Whether you’re 16 or 46, it’s important to think about your financial future. Understanding financial basics like budgeting, savings, and credit is a critical first step. Then, it’s important to set financial goals – becoming debt-free, paying for college, or retiring before age 60 – and to develop a plan to achieve those goals.
When working toward your goals, it makes sense to use all of the tools at your disposal. Here are some free online resources to guide you through the financial education and planning processes, including several resources from SAC Federal Credit Union.
Tools for today
Establish a firm foundation for your financial goals and manage your money with these online tools.
Financial Avenue: This free online education program teaches users the basics of personal money management. There are courses and mini-lessons, plus tools, articles, and videos. You can pick and choose which sections of the program are most applicable to you and complete them on your own schedule.
MyMoney.gov: This site, run by the U.S. government, covers financial basics, such as taxes and planning for life events like the birth of a child. MyMoney.gov pulls resources from more than 20 federal agencies and bureaus and, where appropriate, links to those agencies for more detailed information.
SAC Money Manager: Use this tool to track your spending habits and net worth and to manage budgets and payment due dates. This secure resource allows you to pull in account information from multiple financial institutions to conveniently display your financial “big picture.”
SAC Mobile Access app: Being in touch with your assets is essential to meeting your financial goals. Use your iPhone or Android device to access your SAC Federal Credit Union accounts and stay current on your account activity. Plus, you can check your balance or transfer money on the go! And if you don’t have a smartphone, you can still check your balances or transfer money with SAC’s text banking feature. You can use any of these mobile banking services after enrolling for mobile services inside CU@Home.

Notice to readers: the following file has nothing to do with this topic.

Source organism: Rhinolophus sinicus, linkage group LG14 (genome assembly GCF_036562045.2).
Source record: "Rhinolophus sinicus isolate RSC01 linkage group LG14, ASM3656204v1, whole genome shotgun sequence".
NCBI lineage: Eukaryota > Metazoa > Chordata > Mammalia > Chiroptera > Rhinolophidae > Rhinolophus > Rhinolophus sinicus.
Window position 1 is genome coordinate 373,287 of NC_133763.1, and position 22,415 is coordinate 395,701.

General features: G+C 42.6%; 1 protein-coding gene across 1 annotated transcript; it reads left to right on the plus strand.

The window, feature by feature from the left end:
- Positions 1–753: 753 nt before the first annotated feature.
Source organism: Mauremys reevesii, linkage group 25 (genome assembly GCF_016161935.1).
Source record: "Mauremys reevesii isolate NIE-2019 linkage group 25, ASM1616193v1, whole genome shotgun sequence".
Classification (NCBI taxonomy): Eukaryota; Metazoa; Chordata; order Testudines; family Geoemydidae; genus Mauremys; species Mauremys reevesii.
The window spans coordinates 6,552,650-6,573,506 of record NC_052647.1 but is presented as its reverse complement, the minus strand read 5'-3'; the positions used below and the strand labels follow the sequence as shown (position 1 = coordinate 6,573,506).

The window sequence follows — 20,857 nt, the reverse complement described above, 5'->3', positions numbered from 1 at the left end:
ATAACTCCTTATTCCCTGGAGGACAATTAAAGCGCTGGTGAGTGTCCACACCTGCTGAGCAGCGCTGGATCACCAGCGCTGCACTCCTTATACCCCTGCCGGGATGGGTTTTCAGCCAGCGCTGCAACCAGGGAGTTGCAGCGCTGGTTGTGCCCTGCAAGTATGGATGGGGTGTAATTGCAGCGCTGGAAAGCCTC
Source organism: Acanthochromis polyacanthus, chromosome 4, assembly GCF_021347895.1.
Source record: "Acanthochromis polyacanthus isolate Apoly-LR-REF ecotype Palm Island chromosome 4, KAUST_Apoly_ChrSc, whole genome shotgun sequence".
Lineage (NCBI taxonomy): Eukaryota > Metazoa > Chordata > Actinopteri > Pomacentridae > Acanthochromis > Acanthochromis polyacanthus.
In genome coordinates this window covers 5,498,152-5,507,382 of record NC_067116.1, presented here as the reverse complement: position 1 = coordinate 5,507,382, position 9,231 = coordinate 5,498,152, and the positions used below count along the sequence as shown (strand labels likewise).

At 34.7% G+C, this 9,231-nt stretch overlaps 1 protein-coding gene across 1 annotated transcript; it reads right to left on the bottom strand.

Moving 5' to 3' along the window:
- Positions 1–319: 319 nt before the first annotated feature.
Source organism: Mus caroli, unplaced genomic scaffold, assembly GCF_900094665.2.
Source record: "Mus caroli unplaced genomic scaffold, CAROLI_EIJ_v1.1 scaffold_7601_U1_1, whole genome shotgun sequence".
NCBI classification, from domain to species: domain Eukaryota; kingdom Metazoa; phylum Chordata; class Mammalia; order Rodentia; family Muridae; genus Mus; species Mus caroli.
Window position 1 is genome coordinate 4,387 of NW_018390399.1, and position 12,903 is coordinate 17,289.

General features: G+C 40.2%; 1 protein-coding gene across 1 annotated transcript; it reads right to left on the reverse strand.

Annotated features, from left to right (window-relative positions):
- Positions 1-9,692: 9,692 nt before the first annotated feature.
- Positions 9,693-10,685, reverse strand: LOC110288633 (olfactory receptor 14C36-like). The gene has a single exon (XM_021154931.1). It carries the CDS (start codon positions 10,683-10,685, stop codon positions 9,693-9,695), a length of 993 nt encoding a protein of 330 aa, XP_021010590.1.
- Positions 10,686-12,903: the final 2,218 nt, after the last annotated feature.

Tools to plan for the future
Annual credit report: It’s crucial to understand your credit score before applying for large loans like a mortgage. According to federal law, the three nationwide consumer credit reporting companies (Equifax, Experian, and TransUnion) must give you a free credit report every year if you ask for it. Visit AnnualCreditReport.com to order all three reports at the same time free of charge.
Retire Logix: This free app from the Financial Planning Association® (FPA®) features an interactive calculator that helps you better understand your various income sources for retirement. The Pro version costs $1.99 and helps you plan for future college costs, as well.
ChoosetoSave.org: Promoting the idea that saving today is essential for financial security tomorrow, Choose to Save® has developed a wide variety of easy-to-use materials designed to assist you in planning and saving for the future. You’ll have access to online calculators, brochures, outside resources, and more.
Looking for more ways to boost your money know-how? Our e-books are a great place to start:
Make it a team effort
Like a lot of things, financial education can be more fun when you’re working with others. Encourage your friends and family to join you in the education process to:
- 1. Work with a study buddy. If something doesn’t make sense, you can ask a friend to help you understand the topic. On the flip side, explaining core concepts to others can help you solidify your own understanding.
- 2. Feel less overwhelmed. There are a lot of online tools out there. Divide and conquer a set list of resources and share your favorite pieces. That way, you all gain the benefits even if you don’t have time to scour every website on your own.
- 3. Create a plan together. If you’re part of a couple, planning for retirement (or any large financial goal) requires you to be on the same page. Learning and planning together can make that a fun and collaborative process!
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